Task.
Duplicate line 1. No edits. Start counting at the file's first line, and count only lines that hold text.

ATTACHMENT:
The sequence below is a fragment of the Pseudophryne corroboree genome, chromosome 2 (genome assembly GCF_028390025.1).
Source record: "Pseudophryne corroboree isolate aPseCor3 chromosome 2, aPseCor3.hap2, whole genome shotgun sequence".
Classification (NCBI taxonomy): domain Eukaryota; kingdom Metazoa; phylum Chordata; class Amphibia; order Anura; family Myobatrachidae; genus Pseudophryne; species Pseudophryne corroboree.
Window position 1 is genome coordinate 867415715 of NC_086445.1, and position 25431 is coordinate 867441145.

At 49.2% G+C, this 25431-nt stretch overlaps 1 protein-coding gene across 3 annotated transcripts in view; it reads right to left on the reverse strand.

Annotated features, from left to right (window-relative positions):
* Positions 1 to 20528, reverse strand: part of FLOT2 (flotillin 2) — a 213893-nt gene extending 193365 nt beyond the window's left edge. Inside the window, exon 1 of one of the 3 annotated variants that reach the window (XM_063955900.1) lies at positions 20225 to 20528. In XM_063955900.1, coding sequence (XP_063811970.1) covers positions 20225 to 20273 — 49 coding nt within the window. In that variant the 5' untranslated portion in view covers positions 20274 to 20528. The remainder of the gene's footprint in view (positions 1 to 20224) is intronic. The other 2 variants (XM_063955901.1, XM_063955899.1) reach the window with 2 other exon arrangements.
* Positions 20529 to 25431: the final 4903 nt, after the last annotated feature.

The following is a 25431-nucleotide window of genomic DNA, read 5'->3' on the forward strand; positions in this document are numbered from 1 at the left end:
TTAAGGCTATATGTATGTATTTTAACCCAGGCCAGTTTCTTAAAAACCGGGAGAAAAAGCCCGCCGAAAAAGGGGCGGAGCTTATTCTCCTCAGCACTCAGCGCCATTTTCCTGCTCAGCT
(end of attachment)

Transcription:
The sequence below is a fragment of the Pseudophryne corroboree genome, chromosome 2 (genome assembly GCF_028390025.1).